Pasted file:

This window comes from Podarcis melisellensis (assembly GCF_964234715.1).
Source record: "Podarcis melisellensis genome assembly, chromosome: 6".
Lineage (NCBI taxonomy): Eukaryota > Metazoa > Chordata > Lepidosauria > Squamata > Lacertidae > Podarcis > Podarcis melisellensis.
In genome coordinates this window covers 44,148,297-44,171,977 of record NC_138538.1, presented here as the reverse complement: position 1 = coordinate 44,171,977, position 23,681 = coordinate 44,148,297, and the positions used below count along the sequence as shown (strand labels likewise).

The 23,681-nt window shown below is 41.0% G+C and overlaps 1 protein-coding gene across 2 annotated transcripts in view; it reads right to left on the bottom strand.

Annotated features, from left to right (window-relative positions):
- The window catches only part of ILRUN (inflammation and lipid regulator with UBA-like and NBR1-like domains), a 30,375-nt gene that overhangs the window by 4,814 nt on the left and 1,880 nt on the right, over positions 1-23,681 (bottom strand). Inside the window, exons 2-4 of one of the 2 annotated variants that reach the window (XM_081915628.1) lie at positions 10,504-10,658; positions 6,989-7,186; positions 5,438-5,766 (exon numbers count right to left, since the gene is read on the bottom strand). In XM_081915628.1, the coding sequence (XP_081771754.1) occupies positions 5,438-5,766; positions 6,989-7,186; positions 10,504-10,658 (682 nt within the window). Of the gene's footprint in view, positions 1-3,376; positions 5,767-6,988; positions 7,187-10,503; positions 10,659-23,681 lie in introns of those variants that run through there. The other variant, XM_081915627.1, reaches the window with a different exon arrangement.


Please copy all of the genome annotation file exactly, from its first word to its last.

This window comes from Podarcis melisellensis (assembly GCF_964234715.1).
Source record: "Podarcis melisellensis genome assembly, chromosome: 6".
Lineage (NCBI taxonomy): Eukaryota > Metazoa > Chordata > Lepidosauria > Squamata > Lacertidae > Podarcis > Podarcis melisellensis.
In genome coordinates this window covers 44,148,297-44,171,977 of record NC_138538.1, presented here as the reverse complement: position 1 = coordinate 44,171,977, position 23,681 = coordinate 44,148,297, and the positions used below count along the sequence as shown (strand labels likewise).

The 23,681-nt window shown below is 41.0% G+C and overlaps 1 protein-coding gene across 2 annotated transcripts in view; it reads right to left on the bottom strand.

Annotated features, from left to right (window-relative positions):
- The window catches only part of ILRUN (inflammation and lipid regulator with UBA-like and NBR1-like domains), a 30,375-nt gene that overhangs the window by 4,814 nt on the left and 1,880 nt on the right, over positions 1-23,681 (bottom strand). Inside the window, exons 2-4 of one of the 2 annotated variants that reach the window (XM_081915628.1) lie at positions 10,504-10,658; positions 6,989-7,186; positions 5,438-5,766 (exon numbers count right to left, since the gene is read on the bottom strand). In XM_081915628.1, the coding sequence (XP_081771754.1) occupies positions 5,438-5,766; positions 6,989-7,186; positions 10,504-10,658 (682 nt within the window). Of the gene's footprint in view, positions 1-3,376; positions 5,767-6,988; positions 7,187-10,503; positions 10,659-23,681 lie in introns of those variants that run through there. The other variant, XM_081915627.1, reaches the window with a different exon arrangement.